Community Accelerator Programs are Driving Startup Innovation

Moreover, startup innovation and entrepreneurship are considered expressions of a country’s measure of future growth potential. India is now the world’s third-largest startup ecosystem. The country has seen an extraordinary expansion in its startup number, growing from about 430 companies in 2016 to nearly 1 lakh plus in January 2024.

These startups have emerged to address the country’s unmet needs in over 50 fields, including high-tech, intelligent transport, food tourism, and women’s empowerment.

Social networking platform Facebook launched a global community accelerator program in 2020. This program was to support promising startup innovations worldwide that have used the social platform.

Facebook selected thirteen startups from India in late 2021 to participate in its prestigious community accelerator program. Two out of 13 startups were a Kochi-based food-lovers community, Eat Kochi Eat, and a Bengaluru-based women’s financial empowerment organisation, Bengaluru Women’s Power (BWP).

Driving Food Innovation Through Community Programs

Founder and Creative Head at Eat Kochi Eat, Karthik Murali, says being selected for the program has been empowering. He says, “The program has helped bring in new perspectives that would have never occurred to us.” The right kind of mentorship, which the accelerator program has helped enable, facilitates communities like Eat Kochi Eat to scale faster. “The backing of prestigious accelerator programs like this one from Facebook and others like it from T-Hub provides added impetus to foodie communities like ours,” Murali says.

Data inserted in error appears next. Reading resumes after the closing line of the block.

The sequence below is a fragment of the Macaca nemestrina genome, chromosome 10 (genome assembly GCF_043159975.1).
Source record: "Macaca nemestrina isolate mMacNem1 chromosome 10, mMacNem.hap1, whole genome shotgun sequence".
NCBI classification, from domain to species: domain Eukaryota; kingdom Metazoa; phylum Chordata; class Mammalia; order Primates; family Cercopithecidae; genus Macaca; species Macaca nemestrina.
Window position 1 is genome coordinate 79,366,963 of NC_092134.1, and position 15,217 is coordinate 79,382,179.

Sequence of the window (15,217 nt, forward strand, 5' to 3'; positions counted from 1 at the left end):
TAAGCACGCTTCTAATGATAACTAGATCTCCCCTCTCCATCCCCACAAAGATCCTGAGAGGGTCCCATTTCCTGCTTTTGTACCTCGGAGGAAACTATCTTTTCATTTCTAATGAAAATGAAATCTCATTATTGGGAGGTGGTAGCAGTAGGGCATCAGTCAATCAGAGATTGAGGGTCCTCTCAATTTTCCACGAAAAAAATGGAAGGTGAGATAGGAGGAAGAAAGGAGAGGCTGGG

He also says, “If you as a community want to reach out to a person or organisation, you can simply tap into the accelerator’s vast network. Further, funding opportunities open up when a community participates in an accelerator program.”

Women Entrepreneurs and Startup Innovation

Swati Gorantyal, the founder of the Bangalore Women Power online community, agrees. As a social seller trying to scale her business, she encountered frequent challenges due to the need for a platform clear sense of direction, and limited access to resources. When she realised there were millions of women entrepreneurs like her, she decided to launch BWP.

Over the years, the group has become home to 1.11 lakh members. Through startup innovation, the aim is to create a community of women entrepreneurs with the tools and access to a ready network and platform to build their businesses. 

Facebook’s Community Accelerator program helped Gorantyal see that any fledgling business needs four factors to grow: Mentorship, outreach activities, efficient company processes, and technology. With the support she received from the accelerator initiative, the BWG founder launched a social commerce enabler platform. It aims to simplify the sellers’ journey on social media by making it ‘fast, efficient and easy’, offering a whole stack of productivity tools and an automation platform.

Since being chosen for the community accelerator program, the BWP Business School has launched a pilot program. The program attracted more than 550 sellers and offered training on the business aspects of selling, exposing them to using productivity tools to double their reach.

As a startup innovation hub and ecosystem enabler, we at T-Hub know how accelerator programs can foster cutting-edge entrepreneurship. Individual startups and fledgling companies get the opportunity to pick up innovative best practices from incubators and social networking platforms. What’s better? They also leverage the knowledge of peers these institutions already have in their ecosystem.